Apple MacBook Air (13-inch, 2017) Review – Laptop Mag
You may not have noticed, but Apple upgraded the MacBook Air in 2017. Specifically, the $999 13-inch notebook got a slightly speedier, 1.8-GHz Core i5 CPU, upgrading from a 1.6-GHz Core i5 processor. While we appreciate that the Air still has the best-feeling keyboard on a Mac and its USB 3.0 ports don’t send us shopping for dongles, this machine’s low-res display holds it back. However, if you’re looking for a relatively affordable Mac laptop, the Air is a solid choice..
Design: Often Imitated, Kinda Outdated
The MacBook Air’s unibody aluminum chassis is so iconic that it’s tied in my head to the late 2000s and early 2010s. Back then, it was the new kid on the streets, but now, everyone from Acer to LG is making even thinner metallic unibody notebooks.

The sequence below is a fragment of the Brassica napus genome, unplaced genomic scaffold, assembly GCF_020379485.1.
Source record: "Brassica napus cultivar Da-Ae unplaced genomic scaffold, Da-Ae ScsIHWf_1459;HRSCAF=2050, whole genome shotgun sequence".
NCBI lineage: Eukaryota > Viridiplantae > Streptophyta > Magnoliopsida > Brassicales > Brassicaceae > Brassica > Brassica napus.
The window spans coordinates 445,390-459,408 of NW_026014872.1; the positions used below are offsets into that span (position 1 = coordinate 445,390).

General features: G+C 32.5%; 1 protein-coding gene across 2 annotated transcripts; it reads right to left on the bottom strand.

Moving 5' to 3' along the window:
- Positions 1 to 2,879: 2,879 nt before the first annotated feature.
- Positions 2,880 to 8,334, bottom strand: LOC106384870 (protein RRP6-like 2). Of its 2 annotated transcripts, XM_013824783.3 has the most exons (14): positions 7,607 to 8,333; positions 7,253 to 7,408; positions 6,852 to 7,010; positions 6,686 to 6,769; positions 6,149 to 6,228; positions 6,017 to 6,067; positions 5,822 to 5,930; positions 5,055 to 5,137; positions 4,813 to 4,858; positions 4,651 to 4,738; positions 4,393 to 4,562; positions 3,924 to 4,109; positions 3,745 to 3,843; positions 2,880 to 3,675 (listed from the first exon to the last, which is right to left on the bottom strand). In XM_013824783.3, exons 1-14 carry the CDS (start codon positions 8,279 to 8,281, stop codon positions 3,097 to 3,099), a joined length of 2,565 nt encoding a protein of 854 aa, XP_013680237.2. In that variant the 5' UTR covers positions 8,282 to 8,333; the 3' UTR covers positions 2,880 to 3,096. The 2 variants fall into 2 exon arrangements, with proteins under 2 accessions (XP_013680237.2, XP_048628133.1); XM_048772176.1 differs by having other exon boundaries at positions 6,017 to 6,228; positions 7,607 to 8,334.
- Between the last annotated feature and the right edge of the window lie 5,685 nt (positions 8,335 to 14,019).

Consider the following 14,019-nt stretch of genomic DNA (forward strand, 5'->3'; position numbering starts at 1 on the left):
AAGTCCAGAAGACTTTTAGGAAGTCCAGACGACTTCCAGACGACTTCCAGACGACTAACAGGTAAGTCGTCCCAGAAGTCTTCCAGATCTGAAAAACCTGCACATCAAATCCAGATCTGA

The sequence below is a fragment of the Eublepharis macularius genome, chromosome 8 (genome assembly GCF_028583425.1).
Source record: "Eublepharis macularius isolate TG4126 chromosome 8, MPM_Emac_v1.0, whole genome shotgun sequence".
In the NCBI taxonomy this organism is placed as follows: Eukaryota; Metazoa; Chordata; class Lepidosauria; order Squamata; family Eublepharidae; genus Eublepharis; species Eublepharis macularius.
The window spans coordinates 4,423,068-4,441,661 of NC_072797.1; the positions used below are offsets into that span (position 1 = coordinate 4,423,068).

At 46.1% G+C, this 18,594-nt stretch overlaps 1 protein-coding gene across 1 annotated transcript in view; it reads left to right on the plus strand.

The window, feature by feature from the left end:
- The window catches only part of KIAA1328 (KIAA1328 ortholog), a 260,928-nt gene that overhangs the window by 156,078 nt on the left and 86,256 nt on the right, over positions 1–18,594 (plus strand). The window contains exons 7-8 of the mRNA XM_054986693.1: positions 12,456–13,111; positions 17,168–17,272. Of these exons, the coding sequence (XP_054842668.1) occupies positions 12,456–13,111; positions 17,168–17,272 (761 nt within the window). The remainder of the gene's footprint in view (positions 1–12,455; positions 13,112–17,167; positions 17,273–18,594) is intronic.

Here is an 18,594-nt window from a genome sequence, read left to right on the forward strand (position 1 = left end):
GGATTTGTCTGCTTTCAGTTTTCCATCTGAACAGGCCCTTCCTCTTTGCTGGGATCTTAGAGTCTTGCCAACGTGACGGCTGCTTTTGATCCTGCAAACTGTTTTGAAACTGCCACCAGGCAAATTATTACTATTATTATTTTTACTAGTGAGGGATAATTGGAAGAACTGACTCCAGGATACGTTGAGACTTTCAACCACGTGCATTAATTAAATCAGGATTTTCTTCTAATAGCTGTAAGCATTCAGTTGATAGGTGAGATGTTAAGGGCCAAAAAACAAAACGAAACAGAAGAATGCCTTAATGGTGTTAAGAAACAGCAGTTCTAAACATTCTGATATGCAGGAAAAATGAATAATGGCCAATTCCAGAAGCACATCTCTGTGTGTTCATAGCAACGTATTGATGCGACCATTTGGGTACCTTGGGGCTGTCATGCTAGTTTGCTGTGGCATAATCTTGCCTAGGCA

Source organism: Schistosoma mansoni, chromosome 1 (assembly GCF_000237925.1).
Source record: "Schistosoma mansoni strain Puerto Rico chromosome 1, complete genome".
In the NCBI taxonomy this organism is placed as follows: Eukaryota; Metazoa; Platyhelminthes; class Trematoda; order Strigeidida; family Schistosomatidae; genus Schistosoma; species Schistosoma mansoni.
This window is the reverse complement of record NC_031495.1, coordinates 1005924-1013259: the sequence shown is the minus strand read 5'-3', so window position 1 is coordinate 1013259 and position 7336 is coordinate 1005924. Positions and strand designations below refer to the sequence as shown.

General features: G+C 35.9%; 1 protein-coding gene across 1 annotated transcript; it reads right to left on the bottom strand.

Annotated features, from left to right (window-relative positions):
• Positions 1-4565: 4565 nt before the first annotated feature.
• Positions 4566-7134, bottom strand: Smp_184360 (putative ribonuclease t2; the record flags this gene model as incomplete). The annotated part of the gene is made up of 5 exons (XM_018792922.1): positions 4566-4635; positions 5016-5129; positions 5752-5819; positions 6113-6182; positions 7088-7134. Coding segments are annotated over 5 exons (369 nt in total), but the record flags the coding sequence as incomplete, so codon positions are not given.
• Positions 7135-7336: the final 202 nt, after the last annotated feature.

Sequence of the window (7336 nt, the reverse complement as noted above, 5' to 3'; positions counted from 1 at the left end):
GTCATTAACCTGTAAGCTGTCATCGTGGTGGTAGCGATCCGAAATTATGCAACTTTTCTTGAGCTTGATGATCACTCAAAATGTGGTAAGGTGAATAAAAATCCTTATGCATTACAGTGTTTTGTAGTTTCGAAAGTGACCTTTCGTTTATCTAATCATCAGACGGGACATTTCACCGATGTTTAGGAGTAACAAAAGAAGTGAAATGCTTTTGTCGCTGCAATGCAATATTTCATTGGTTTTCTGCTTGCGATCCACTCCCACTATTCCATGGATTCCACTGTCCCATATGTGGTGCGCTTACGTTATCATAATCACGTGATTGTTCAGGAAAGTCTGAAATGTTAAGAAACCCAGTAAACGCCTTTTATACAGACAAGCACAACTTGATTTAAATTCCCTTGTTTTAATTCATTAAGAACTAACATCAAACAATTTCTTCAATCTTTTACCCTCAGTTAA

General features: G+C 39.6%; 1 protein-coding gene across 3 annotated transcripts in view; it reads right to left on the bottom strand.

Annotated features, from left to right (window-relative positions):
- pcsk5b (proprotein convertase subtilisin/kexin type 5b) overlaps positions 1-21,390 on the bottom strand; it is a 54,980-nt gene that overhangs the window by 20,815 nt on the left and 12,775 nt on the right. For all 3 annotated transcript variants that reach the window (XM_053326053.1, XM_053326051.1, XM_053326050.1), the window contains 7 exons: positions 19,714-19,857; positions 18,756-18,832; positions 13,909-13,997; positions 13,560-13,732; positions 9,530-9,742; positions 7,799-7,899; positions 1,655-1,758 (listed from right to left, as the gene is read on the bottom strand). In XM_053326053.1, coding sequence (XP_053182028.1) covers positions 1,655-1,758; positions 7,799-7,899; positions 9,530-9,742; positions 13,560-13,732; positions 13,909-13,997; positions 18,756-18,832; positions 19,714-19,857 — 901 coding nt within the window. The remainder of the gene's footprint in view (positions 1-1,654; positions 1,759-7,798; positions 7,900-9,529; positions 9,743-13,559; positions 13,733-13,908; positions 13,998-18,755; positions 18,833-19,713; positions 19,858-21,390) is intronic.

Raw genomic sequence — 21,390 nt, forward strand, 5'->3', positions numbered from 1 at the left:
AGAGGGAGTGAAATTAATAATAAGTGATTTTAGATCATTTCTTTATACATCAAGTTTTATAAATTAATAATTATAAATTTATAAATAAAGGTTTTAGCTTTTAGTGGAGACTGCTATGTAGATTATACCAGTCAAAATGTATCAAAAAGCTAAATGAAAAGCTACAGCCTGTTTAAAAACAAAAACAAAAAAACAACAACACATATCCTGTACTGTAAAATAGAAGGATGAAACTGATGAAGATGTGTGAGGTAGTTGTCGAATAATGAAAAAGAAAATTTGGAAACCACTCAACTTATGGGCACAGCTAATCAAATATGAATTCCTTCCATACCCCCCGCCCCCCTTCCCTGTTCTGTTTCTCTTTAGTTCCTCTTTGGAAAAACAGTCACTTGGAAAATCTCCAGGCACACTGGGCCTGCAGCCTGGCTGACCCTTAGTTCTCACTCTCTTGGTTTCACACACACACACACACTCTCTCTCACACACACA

Weighing 3.0 pounds and measuring 0.7 inches thick, the MacBook Air doesn’t measure up well to more modern machines. The Acer Swift 7 (2.5 pounds, 0.4 inches), Asus ZenBook UX330UA (2.7 pounds, 0.5 inches) and 12-inch Apple MacBook (2.0 pounds, 0.5 inches) are all lighter and thinner.
The Air splits its dual USB 3.0 ports between its sides, with a MagSafe 2 charging connector and headphone jack on the left and an SDXC memory reader and Thunderbolt 2.0 port on the right.
While some will lament the lack of USB Type-C or Thunderbolt 3 ports, I’m perfectly happy living an adapter-free life with those USB 3.0 ports and feeling like my notebook is safer thanks to the MagSafe connector. When you apply tension, this cable detaches more easily and safely than USB Type-C cables, which would pull a device down with it when snagged by a running pet or child.
Display: Aging Vision
The MacBook’s 1440 x 900-pixel screen has aged more poorly than any of its other aspects, lacking full HD and vibrant colors. While the screen managed to emit inky-black tones for a John Wick: Chapter 2 trailer, a wooden chest in the clip appeared more faded than it should have, and a burning house didn’t offer proper glow.